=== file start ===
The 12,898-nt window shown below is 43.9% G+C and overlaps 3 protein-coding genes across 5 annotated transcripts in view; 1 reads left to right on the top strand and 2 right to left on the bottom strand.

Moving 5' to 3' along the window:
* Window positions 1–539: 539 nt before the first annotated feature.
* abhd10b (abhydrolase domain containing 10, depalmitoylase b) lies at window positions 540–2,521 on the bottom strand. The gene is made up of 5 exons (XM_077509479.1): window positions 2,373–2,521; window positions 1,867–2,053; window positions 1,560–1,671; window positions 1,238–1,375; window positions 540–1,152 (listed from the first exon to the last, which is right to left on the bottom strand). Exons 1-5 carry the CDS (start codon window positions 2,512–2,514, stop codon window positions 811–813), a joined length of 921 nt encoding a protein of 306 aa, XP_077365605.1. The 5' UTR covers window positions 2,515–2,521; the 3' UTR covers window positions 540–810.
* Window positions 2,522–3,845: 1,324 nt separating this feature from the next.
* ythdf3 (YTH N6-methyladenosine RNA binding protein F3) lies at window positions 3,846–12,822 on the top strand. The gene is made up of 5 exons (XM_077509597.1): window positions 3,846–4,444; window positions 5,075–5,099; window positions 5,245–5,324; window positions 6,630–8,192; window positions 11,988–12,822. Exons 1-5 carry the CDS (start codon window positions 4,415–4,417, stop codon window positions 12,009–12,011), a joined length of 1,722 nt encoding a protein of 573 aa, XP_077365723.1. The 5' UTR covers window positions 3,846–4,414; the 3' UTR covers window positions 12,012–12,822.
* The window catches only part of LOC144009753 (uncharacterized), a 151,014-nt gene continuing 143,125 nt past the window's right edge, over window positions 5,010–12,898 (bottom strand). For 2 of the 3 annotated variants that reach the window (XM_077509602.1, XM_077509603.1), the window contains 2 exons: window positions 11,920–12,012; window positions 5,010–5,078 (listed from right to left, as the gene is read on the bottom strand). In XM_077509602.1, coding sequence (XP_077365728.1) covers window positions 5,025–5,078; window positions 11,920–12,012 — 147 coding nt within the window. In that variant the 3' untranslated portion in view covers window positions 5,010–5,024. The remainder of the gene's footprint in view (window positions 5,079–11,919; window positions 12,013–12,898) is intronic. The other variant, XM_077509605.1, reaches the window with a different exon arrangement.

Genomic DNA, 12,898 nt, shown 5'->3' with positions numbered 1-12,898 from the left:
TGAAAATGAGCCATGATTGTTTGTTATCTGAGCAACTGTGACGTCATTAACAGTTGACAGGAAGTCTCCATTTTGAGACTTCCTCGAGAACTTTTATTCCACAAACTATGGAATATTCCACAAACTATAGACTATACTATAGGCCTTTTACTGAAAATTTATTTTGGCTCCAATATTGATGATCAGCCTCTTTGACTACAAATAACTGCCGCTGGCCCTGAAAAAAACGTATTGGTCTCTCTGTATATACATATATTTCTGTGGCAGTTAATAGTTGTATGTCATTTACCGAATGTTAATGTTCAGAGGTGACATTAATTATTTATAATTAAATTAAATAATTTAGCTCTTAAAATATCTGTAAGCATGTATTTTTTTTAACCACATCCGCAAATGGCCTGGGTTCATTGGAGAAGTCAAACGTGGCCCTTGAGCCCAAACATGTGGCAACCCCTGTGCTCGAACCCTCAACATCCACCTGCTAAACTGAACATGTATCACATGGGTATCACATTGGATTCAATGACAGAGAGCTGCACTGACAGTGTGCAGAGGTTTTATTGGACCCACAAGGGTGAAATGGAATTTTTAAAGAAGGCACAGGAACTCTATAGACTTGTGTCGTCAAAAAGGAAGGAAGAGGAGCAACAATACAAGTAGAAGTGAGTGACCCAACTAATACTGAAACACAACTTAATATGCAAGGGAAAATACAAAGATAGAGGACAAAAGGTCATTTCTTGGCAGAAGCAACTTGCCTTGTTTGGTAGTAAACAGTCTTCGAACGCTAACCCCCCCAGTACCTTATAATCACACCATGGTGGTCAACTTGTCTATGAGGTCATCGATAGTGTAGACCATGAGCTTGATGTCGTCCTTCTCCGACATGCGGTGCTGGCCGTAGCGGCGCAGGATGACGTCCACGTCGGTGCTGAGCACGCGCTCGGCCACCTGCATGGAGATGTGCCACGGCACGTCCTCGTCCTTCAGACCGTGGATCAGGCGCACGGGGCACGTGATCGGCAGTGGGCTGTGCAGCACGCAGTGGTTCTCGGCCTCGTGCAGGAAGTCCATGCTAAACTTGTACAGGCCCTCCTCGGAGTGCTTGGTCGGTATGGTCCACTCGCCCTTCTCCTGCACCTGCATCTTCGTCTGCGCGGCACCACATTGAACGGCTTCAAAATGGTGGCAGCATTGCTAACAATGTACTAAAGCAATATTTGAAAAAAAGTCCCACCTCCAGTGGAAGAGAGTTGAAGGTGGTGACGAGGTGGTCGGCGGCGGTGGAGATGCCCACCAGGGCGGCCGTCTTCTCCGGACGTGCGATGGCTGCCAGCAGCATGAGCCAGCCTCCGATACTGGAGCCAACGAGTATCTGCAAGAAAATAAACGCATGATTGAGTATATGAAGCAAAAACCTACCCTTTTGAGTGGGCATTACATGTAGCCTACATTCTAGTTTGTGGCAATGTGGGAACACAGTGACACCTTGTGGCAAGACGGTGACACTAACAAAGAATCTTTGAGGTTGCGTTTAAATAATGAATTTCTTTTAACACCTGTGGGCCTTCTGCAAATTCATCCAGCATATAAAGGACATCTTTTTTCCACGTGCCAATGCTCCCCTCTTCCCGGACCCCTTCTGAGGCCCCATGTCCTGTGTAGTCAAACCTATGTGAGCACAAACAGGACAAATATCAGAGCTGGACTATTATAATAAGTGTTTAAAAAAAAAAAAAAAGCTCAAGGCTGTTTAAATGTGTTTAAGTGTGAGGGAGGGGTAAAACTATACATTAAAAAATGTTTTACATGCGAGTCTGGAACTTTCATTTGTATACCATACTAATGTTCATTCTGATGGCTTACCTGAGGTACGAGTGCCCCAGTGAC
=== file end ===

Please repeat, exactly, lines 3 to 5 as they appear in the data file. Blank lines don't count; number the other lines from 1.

* Window positions 1–539: 539 nt before the first annotated feature.
* abhd10b (abhydrolase domain containing 10, depalmitoylase b) lies at window positions 540–2,521 on the bottom strand. The gene is made up of 5 exons (XM_077509479.1): window positions 2,373–2,521; window positions 1,867–2,053; window positions 1,560–1,671; window positions 1,238–1,375; window positions 540–1,152 (listed from the first exon to the last, which is right to left on the bottom strand). Exons 1-5 carry the CDS (start codon window positions 2,512–2,514, stop codon window positions 811–813), a joined length of 921 nt encoding a protein of 306 aa, XP_077365605.1. The 5' UTR covers window positions 2,515–2,521; the 3' UTR covers window positions 540–810.
* Window positions 2,522–3,845: 1,324 nt separating this feature from the next.